• Politics of Water in Arizona

      Farr, Morris (Arizona-Nevada Academy of Science, 1976-05-01)
    • Application of Carbon-14 Ground-Water Ages in Calibrating a Flow Model of the Tucson Basin Aquifer, Arizona

      Campana, Michael E.; Department of Hydrology and Water Resources, University of Arizona, Tucson, Arizona 85721 (Arizona-Nevada Academy of Science, 1976-05-01)
      In the absence of pure piston flow, the carbon-14 ages of ground-water can be related to groundwater residence times only in the context of a flow model. To do this, a three-dimensional digital computer model of a portion of the Tucson Basin Aquifer was constructed using the theory of finite-state mixing cell models. The model was calibrated against the spatial distribution of adjusted carbon-14 ground-water ages, and once a reasonable fit was obtained, the ground-water residence times were calculated. The model also provides a first approximation to three-dimensional flow in the aquifer as well as an estimate of the long-term average annual recharge to the aquifer.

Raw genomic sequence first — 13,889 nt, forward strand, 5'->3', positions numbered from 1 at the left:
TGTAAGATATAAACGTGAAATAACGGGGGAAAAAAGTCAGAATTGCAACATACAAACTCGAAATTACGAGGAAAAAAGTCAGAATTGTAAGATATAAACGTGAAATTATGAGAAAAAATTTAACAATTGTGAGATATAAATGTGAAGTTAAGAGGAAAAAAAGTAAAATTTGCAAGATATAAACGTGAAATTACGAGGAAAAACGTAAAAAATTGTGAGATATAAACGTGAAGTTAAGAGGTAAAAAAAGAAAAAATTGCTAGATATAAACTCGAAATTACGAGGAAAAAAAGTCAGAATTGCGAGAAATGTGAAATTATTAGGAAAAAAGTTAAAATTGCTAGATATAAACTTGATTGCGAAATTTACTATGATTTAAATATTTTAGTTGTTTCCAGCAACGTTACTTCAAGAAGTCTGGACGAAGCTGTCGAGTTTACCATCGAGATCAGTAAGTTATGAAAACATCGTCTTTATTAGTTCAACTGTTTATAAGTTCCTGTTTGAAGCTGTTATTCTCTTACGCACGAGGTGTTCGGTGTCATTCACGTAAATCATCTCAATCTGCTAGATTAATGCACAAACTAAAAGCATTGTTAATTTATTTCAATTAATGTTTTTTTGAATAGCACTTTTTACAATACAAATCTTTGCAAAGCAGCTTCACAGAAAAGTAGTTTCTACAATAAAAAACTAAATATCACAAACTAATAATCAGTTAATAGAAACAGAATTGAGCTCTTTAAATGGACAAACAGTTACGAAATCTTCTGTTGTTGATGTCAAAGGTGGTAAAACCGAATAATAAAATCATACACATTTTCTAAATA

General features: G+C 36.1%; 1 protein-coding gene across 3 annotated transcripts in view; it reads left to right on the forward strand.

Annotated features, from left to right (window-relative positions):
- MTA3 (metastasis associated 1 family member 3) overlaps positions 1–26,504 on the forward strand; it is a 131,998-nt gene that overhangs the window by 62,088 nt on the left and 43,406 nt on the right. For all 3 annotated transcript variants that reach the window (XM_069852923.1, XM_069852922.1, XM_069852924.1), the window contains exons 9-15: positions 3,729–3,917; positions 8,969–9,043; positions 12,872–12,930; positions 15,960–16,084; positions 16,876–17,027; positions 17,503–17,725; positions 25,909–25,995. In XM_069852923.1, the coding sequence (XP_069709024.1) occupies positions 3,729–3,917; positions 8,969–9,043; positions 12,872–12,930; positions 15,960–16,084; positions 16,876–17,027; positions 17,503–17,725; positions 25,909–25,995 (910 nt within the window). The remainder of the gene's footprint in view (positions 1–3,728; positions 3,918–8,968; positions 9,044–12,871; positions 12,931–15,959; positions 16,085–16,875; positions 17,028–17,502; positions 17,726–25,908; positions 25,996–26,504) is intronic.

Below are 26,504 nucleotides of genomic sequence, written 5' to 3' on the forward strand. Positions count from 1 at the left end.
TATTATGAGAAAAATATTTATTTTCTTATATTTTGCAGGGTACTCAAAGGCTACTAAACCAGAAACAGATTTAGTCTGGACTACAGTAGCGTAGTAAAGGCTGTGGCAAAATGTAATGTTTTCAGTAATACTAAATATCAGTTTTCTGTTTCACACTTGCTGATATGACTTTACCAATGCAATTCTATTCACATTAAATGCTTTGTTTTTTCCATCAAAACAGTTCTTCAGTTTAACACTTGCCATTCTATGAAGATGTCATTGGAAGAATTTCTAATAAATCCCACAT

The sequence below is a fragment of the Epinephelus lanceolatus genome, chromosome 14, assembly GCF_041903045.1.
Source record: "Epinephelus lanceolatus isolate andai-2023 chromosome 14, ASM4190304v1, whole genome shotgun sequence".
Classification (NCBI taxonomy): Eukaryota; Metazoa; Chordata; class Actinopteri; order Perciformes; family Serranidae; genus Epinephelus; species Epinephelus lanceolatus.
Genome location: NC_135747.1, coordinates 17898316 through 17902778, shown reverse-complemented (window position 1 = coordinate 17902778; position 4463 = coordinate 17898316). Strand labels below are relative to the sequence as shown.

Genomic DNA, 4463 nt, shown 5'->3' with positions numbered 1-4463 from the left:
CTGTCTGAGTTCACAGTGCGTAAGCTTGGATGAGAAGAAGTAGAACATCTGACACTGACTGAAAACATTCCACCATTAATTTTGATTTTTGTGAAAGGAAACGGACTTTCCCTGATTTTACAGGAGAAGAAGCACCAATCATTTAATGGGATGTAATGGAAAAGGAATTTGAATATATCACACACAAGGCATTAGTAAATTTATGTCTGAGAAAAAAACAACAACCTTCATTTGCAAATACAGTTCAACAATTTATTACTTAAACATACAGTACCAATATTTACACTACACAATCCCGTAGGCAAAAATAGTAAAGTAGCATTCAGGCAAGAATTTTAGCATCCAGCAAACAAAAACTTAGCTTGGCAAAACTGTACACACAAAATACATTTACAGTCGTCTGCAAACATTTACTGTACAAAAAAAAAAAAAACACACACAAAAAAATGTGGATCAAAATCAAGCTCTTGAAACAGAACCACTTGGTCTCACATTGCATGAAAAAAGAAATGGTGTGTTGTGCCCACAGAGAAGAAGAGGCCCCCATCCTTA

• The Effect of an Intensive Summer Thunderstorm on a Semiarid Urbanized Watershed

      Boyer, D. G.; DeCook, K. J.; Water Resources Research Center, University of Arizona, Tucson (Arizona-Nevada Academy of Science, 1976-05-01)
      The University of Arizona Atterbury Experimental Watershed, located southeast of Tucson, Arizona has been instrumented for precipitation and runoff measurements since 1956. Early on the afternoon of July 16, 1975 an intense convective thunderstorm produced more than three inches of rainfall in less than 50 minutes as recorded in several rain gages located in the middle of one 8.1 square-mile desert subwatershed. Storm runoff from this rural subwatershed and an adjacent recently urbanized subwatershed filled the newly finished Lakeside Reservoir and topped the concrete flood spillway with a peak of greater than 3000 cfs, the greatest flow since monitoring began. An analysis of storm characteristics, along with previously available data from local urbanized watersheds, allows speculation on the effect of such an intensive storm in a highly urbanized area.
    • Resolutions of Analog Rainfall Records Relative to Chart Scales

      Chery, Donald L, Jr.; Beaver, Dave G.; USDA, Agriculture Research Service, Western Region, Southwest Watershed Research Center, Tucson, Arizona 85705; Soils, Water and Engineering Department, University of Arizona, Tucson, Arizona (Arizona-Nevada Academy of Science, 1976-05-01)